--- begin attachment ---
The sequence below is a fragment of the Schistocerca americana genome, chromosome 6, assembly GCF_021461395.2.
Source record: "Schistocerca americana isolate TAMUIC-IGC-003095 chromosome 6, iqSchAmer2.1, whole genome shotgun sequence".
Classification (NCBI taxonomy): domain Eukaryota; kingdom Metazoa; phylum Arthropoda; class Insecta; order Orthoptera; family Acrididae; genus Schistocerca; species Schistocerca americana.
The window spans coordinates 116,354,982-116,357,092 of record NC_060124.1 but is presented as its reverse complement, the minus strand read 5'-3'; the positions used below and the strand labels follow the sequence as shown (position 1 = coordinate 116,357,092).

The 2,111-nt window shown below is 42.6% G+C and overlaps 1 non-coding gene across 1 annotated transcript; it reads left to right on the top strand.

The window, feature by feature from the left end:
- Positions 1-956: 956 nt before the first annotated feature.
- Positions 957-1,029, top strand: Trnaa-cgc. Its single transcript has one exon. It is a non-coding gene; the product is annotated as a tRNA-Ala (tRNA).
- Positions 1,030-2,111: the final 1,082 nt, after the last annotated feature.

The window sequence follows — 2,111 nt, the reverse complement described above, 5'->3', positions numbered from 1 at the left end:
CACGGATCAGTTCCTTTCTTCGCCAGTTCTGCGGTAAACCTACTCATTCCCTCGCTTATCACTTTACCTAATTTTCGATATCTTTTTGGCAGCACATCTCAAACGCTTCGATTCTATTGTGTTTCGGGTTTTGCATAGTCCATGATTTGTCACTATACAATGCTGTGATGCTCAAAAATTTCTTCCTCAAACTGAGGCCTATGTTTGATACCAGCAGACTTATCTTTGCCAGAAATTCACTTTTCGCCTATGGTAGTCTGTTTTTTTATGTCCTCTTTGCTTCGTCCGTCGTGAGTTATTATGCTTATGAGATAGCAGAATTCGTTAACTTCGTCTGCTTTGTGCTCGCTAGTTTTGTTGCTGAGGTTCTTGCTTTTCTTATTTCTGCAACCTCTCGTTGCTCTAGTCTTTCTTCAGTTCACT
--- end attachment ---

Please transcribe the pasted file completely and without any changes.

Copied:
The sequence below is a fragment of the Schistocerca americana genome, chromosome 6, assembly GCF_021461395.2.
Source record: "Schistocerca americana isolate TAMUIC-IGC-003095 chromosome 6, iqSchAmer2.1, whole genome shotgun sequence".
Classification (NCBI taxonomy): domain Eukaryota; kingdom Metazoa; phylum Arthropoda; class Insecta; order Orthoptera; family Acrididae; genus Schistocerca; species Schistocerca americana.
The window spans coordinates 116,354,982-116,357,092 of record NC_060124.1 but is presented as its reverse complement, the minus strand read 5'-3'; the positions used below and the strand labels follow the sequence as shown (position 1 = coordinate 116,357,092).

The 2,111-nt window shown below is 42.6% G+C and overlaps 1 non-coding gene across 1 annotated transcript; it reads left to right on the top strand.

The window, feature by feature from the left end:
- Positions 1-956: 956 nt before the first annotated feature.
- Positions 957-1,029, top strand: Trnaa-cgc. Its single transcript has one exon. It is a non-coding gene; the product is annotated as a tRNA-Ala (tRNA).
- Positions 1,030-2,111: the final 1,082 nt, after the last annotated feature.

The window sequence follows — 2,111 nt, the reverse complement described above, 5'->3', positions numbered from 1 at the left end:
CACGGATCAGTTCCTTTCTTCGCCAGTTCTGCGGTAAACCTACTCATTCCCTCGCTTATCACTTTACCTAATTTTCGATATCTTTTTGGCAGCACATCTCAAACGCTTCGATTCTATTGTGTTTCGGGTTTTGCATAGTCCATGATTTGTCACTATACAATGCTGTGATGCTCAAAAATTTCTTCCTCAAACTGAGGCCTATGTTTGATACCAGCAGACTTATCTTTGCCAGAAATTCACTTTTCGCCTATGGTAGTCTGTTTTTTTATGTCCTCTTTGCTTCGTCCGTCGTGAGTTATTATGCTTATGAGATAGCAGAATTCGTTAACTTCGTCTGCTTTGTGCTCGCTAGTTTTGTTGCTGAGGTTCTTGCTTTTCTTATTTCTGCAACCTCTCGTTGCTCTAGTCTTTCTTCAGTTCACT